“Ash” by Gloria Mindock

Ash

Gloria Mindock
Glass Lyre Press (2021)
ISBN: 978-1-941783-75-7
Reviewed by Amy Lignor for Reader Views (12/2021)

“Haunting.” I’ve been sitting here for hours, hemming and hawing over the perfect word to describe this collection. In my own personal history, when it came to poems, I found very few books that stood out. Yes, there are many about romance, with the whole ‘Romeo and Juliet’ kind of endings. There are those that focus on brutality and pain, which can (no offense) turn off readers after a while. And there are those that try comedy, like going back to the time of limericks to get their point across. Some make you laugh out loud; others make you roll your eyes. It all depends on the delivery… or, of course, how exhausted you are when you dive into one of them.

I even mulled over the fact that I disliked the genre because I didn’t feel, as a writer, that in a few stanzas someone could explain the power of pain, love, disloyalty, friendship, etc. Maybe I believed that was cheating, because so many authors write tomes in order to describe the power of just one of these emotions, let alone a book full of them. I concluded that poetry was just not my type of thing… until 2021 came along and I was presented with about five in a row – this one now included—that worked like a loving grandmother. They knocked me upside the head (in a nice way) and said, “Hey! Listen to me! I’ve got something to say!” And, as this year comes to a close, I’m extremely happy that happened.

When I opened the cover to “Ash,” I wasn’t really expecting poet Gloria Mindock to deliver such personal, hardcore poems that felt more like stories. But just reading the Table of Contents, and seeing the sections were titled: “Burnt”, “Baked”, “Buried” and “Opposition,” gave me a clue that this was not going to be an ordinary compilation of romance or a bunch of limericks written in the back booth of a pub somewhere. Gloria Mindock has put together tales of a variety of characters who live, work, and deal with personal issues each and every day. Using a tone of compassion and empathy for the people and issues she writes about, Mindock seems, at times, like a counselor or a psychiatrist who uses her words to get these characters (and readers) through their problems and around the blockades set in their specific paths in order to find something more.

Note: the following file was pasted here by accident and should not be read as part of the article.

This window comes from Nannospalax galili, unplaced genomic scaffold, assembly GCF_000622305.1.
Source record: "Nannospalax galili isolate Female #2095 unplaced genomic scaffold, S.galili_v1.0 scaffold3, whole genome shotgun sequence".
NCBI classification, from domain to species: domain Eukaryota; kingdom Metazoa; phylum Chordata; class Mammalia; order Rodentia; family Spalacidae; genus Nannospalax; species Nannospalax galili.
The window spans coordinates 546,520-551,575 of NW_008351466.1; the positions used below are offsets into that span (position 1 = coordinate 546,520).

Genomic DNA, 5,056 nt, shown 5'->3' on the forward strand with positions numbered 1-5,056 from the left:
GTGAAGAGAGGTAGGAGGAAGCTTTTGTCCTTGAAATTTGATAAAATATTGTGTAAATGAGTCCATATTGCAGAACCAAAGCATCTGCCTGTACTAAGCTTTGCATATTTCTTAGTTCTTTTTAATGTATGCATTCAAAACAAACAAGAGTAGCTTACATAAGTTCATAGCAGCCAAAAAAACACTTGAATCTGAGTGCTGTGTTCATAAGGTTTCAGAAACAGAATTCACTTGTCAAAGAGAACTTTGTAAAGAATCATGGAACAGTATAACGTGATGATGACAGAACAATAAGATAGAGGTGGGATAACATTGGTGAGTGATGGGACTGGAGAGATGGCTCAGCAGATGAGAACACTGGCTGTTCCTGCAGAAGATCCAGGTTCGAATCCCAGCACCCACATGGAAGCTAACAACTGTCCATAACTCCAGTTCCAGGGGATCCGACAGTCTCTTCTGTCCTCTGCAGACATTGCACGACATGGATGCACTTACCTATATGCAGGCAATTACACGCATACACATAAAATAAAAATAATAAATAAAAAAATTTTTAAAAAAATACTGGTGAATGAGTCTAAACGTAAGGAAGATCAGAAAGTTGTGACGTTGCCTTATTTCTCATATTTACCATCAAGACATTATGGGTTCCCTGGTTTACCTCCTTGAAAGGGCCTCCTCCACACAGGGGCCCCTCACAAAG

There are so many to call out, but I have to say “The Axe” is one poem that made me think on many levels. Why? Because this is a poet who adds invisible lines and ideas in her work that enter your mind as you read her words. I present a short snippet of this:|
 

“The population is going down. Too many fires not put out. Too many songs not completed. Existence turned downward…”

A fireman’s axe does hit and shatter glass in order to stop this smoke, fire, and eventual ash, but this is a condition, Mindock states, where “water is incapable of saving.” The never-ending fires. The pandemic. The school shootings – all of these issues in 2021 made this poem even stronger and more realistic in my eyes.

Mindock has a powerful voice that offers memorable experiences. With few words, stark language, and intelligent syntax, she brings to life—in vivid color—“real life.” This assembly will, for me and, I predict, for anyone who reads it, remain in their consciousness for a long time to come. It will “haunt” you… because that’s exactly what honesty and power does.


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